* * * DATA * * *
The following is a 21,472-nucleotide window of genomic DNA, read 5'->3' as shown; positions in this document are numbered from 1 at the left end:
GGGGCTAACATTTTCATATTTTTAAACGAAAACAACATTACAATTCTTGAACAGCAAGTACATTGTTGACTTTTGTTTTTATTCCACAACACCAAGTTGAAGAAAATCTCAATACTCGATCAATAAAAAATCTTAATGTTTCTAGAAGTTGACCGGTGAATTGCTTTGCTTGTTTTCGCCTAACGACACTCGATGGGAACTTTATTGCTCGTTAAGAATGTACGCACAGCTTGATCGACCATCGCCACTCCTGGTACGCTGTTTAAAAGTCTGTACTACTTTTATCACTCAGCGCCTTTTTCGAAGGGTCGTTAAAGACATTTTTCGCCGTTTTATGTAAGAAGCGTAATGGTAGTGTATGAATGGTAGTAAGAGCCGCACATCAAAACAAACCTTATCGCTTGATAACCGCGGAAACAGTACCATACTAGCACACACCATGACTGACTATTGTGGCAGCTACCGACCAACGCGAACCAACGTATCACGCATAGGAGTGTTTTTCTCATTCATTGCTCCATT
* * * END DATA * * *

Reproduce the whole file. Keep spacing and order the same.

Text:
The following is a 21,472-nucleotide window of genomic DNA, read 5'->3' as shown; positions in this document are numbered from 1 at the left end:
GGGGCTAACATTTTCATATTTTTAAACGAAAACAACATTACAATTCTTGAACAGCAAGTACATTGTTGACTTTTGTTTTTATTCCACAACACCAAGTTGAAGAAAATCTCAATACTCGATCAATAAAAAATCTTAATGTTTCTAGAAGTTGACCGGTGAATTGCTTTGCTTGTTTTCGCCTAACGACACTCGATGGGAACTTTATTGCTCGTTAAGAATGTACGCACAGCTTGATCGACCATCGCCACTCCTGGTACGCTGTTTAAAAGTCTGTACTACTTTTATCACTCAGCGCCTTTTTCGAAGGGTCGTTAAAGACATTTTTCGCCGTTTTATGTAAGAAGCGTAATGGTAGTGTATGAATGGTAGTAAGAGCCGCACATCAAAACAAACCTTATCGCTTGATAACCGCGGAAACAGTACCATACTAGCACACACCATGACTGACTATTGTGGCAGCTACCGACCAACGCGAACCAACGTATCACGCATAGGAGTGTTTTTCTCATTCATTGCTCCATT